And Van Gogh’s little drawing on the cheap note paper was a work of art because he loved the sky and the frail lamppost against it so seriously that he made the drawing with the most exquisite conscientiousness he could. You and I might have made the drawing and scratched it off roughly. Well, that would have been a good thing to do too. But Van Gogh made the drawing with seriousness and truth.

This is what Van Gogh wrote about people like all of us, whose creative impulse is confused (and not simple as his was) and mixed up with all sorts of things such as the wish to make an impression (not just to tell the truth) and to do what critics say artists should do and so on:

He said:

When I see young painters compose and draw from memory, and then haphazardly smear on whatever they like also from memory—then keep it at a distance and put on a very mysterious, gloomy face to find out what in Heavens’ name it may look like and at last finally make something from it, always from memory—it sometimes disgusts me, and makes me think it all very tedious and dull.

They cannot understand that the figure of a laborer—some furrows in a plowed field, a bit of sand, sea and sky—are serious objects, so difficult but at the same time so beautiful, that it is indeed worthwhile to devote one’s life to the task of expressing the poetry hidden in them.

“lose yourself”

By Hugo Boettinger, 1907 (source)

A great excerpt that emphasizes the importance of “forgetting yourself,” particularly in collaborative playing, and thinking as a group.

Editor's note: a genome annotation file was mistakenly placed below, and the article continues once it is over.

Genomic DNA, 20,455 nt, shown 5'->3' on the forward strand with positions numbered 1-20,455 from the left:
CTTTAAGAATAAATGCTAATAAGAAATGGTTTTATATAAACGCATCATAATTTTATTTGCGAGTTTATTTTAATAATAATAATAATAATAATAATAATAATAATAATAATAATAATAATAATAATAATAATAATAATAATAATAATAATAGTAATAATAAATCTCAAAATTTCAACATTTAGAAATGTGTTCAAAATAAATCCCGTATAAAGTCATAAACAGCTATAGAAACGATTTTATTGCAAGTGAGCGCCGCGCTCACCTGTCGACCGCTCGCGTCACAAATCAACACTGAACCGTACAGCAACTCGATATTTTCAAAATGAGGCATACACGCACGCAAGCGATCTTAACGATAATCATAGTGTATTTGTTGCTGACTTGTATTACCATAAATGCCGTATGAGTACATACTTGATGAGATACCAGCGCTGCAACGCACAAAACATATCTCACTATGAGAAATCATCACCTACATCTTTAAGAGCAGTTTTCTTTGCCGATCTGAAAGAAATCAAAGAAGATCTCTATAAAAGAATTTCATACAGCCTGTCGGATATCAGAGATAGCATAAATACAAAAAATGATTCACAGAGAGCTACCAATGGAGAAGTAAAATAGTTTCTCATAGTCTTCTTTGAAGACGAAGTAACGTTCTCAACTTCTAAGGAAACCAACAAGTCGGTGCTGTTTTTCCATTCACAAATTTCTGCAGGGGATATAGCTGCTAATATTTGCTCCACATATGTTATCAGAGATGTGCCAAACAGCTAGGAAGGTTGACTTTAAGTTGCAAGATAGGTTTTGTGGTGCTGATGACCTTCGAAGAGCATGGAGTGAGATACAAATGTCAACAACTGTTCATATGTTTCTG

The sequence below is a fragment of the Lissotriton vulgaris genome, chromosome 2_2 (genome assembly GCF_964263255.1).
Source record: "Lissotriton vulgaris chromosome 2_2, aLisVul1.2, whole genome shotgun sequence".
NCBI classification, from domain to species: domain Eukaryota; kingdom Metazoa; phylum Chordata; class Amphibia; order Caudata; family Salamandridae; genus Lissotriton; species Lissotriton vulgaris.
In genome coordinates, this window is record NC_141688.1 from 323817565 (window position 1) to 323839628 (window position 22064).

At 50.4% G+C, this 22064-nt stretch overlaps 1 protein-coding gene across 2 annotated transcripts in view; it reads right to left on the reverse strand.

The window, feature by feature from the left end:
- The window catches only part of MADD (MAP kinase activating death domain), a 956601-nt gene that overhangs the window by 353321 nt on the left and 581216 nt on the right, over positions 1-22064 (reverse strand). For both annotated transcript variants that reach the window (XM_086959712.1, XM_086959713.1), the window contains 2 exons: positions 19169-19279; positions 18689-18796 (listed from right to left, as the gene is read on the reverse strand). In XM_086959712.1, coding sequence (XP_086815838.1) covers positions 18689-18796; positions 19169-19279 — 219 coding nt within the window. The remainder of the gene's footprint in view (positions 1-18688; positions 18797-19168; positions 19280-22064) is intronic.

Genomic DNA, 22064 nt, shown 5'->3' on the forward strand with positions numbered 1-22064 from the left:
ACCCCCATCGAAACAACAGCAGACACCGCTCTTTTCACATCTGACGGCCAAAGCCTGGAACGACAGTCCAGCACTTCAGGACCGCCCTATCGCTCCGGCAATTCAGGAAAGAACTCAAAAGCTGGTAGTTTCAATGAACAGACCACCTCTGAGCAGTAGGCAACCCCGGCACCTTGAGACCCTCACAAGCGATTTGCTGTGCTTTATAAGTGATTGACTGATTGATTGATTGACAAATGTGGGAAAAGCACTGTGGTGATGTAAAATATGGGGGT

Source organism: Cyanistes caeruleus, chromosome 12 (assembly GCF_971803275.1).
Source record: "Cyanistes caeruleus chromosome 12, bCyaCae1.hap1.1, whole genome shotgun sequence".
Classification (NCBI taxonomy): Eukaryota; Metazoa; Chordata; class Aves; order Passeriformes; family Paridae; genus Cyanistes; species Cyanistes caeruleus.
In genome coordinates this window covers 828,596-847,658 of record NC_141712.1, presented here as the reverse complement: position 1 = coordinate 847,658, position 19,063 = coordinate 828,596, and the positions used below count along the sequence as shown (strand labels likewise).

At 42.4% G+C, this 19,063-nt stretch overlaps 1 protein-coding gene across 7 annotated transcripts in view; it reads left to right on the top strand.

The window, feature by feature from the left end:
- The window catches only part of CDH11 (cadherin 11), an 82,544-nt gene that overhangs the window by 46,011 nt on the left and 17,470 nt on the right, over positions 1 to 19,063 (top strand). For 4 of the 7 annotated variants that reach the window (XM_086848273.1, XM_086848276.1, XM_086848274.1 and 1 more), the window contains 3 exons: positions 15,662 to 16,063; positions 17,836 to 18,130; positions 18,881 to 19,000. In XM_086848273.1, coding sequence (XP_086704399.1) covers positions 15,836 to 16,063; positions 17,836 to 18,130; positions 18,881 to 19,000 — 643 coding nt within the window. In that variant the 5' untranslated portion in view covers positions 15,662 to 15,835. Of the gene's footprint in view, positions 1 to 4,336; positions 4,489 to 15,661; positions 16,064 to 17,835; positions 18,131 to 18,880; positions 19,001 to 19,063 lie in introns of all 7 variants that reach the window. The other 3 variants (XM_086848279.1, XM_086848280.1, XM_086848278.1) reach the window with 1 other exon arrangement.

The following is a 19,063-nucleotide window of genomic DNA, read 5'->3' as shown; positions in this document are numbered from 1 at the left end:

It is egoless listening that tunes you to the music. The same quality of listening applies when playing with a group. Fear-based listening is trying to play with others while being preoccupied with yourself. One of my students said that his self-consciousness got in the way of listening to others while he was playing. He found himself listening and trying to respond. That’s partially right. You want to listen and respond, but you can’t plan your response or you’ll lose the moment: that precious connection with true self. This same person said that once, when he was playing with a group, he kept repeating to himself like a mantra, “Don’t think, listen…Don’t think, listen…” He realized that he was so busy saying, “Don’t think, listen,” that he wasn’t listening. That is called trying not to try and it is one of the follies of an intrusive mind. In the book, The Music of Santeria, Traditional Rhythms of the Bata Drums, by John Amira and Steven Cornelius, the authors point out the nature of listening: “In the early stages of learning it is not uncommon to lose track of the very sounds that one creates on his own drum amongst the broader sounds of the ensemble. While disconcerting at first, this may also be a positive sign, for it suggests that one’s ears are experiencing and assimilating the totality of the ensemble rather than being locked onto a single musical line.”